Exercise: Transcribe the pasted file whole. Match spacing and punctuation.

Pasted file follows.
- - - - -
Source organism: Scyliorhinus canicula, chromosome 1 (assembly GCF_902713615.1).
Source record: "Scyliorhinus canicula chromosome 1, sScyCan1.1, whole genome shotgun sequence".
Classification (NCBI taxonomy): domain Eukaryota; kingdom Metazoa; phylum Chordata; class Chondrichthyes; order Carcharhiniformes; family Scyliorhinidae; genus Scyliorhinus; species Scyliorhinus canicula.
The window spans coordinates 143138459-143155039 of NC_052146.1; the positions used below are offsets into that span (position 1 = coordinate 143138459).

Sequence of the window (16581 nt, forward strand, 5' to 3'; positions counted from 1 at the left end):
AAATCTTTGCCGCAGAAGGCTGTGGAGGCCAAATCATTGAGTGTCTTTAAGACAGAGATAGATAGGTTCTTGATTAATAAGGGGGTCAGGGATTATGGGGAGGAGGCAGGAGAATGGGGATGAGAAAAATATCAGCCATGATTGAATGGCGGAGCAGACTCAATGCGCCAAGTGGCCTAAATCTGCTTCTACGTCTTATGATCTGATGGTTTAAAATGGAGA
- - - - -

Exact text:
Source organism: Scyliorhinus canicula, chromosome 1 (assembly GCF_902713615.1).
Source record: "Scyliorhinus canicula chromosome 1, sScyCan1.1, whole genome shotgun sequence".
Classification (NCBI taxonomy): domain Eukaryota; kingdom Metazoa; phylum Chordata; class Chondrichthyes; order Carcharhiniformes; family Scyliorhinidae; genus Scyliorhinus; species Scyliorhinus canicula.
The window spans coordinates 143138459-143155039 of NC_052146.1; the positions used below are offsets into that span (position 1 = coordinate 143138459).

Sequence of the window (16581 nt, forward strand, 5' to 3'; positions counted from 1 at the left end):
AAATCTTTGCCGCAGAAGGCTGTGGAGGCCAAATCATTGAGTGTCTTTAAGACAGAGATAGATAGGTTCTTGATTAATAAGGGGGTCAGGGATTATGGGGAGGAGGCAGGAGAATGGGGATGAGAAAAATATCAGCCATGATTGAATGGCGGAGCAGACTCAATGCGCCAAGTGGCCTAAATCTGCTTCTACGTCTTATGATCTGATGGTTTAAAATGGAGA